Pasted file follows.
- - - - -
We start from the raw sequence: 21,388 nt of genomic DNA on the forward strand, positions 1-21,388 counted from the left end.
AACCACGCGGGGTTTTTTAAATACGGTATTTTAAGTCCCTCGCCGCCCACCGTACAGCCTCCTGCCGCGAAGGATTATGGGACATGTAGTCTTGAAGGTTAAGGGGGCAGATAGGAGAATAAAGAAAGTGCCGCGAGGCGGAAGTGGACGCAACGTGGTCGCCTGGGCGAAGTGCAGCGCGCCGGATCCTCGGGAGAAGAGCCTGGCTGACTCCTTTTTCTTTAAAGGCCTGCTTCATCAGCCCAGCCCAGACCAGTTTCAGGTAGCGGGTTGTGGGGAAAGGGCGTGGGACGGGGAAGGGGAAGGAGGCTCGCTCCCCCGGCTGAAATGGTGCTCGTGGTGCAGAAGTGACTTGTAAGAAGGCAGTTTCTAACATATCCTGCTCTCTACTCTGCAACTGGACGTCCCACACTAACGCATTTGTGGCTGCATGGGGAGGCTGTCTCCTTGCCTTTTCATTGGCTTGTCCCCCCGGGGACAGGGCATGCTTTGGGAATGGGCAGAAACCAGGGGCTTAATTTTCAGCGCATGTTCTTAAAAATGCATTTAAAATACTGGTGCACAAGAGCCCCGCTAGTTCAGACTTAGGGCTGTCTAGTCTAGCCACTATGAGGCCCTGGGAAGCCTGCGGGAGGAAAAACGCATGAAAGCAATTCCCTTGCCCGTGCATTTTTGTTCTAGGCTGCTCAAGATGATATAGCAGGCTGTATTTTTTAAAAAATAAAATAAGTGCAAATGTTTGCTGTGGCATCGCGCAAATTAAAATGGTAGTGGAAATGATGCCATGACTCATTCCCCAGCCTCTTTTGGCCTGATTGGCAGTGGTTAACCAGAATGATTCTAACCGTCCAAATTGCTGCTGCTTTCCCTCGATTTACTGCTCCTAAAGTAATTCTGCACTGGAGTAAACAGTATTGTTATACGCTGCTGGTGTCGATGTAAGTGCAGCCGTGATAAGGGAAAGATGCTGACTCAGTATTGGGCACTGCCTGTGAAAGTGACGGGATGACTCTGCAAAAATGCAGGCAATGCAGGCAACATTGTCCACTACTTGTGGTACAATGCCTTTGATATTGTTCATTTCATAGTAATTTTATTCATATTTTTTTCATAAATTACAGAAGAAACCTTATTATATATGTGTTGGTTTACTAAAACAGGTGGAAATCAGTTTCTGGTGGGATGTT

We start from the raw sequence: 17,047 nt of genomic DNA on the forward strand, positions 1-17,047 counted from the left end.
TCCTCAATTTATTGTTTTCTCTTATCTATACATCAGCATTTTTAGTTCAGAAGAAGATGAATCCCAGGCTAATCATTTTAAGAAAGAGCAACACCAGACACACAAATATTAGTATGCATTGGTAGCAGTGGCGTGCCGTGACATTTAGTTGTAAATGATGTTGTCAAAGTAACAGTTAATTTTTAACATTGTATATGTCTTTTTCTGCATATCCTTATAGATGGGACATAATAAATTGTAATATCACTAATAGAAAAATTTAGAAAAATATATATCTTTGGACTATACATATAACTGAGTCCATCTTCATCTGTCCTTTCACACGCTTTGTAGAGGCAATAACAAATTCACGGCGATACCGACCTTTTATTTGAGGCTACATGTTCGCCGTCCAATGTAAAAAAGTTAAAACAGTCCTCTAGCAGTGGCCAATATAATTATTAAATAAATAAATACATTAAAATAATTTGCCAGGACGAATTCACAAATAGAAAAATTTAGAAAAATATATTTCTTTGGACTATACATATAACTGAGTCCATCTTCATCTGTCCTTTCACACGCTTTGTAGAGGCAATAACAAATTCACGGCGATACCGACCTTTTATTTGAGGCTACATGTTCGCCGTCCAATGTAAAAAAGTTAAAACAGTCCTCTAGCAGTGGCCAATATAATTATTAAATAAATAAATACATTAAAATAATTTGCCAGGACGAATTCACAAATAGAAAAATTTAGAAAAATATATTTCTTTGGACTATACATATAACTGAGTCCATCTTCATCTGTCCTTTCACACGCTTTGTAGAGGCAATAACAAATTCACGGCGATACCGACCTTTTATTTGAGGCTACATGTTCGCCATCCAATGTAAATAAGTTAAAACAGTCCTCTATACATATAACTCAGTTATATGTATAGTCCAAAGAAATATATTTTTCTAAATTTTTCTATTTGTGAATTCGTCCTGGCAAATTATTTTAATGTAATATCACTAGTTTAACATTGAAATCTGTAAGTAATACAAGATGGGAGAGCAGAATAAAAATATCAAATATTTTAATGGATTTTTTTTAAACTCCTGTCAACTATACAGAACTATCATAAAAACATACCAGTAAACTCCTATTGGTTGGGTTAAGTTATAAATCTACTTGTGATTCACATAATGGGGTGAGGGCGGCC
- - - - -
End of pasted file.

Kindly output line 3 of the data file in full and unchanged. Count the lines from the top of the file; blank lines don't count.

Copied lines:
We start from the raw sequence: 17,047 nt of genomic DNA on the forward strand, positions 1-17,047 counted from the left end.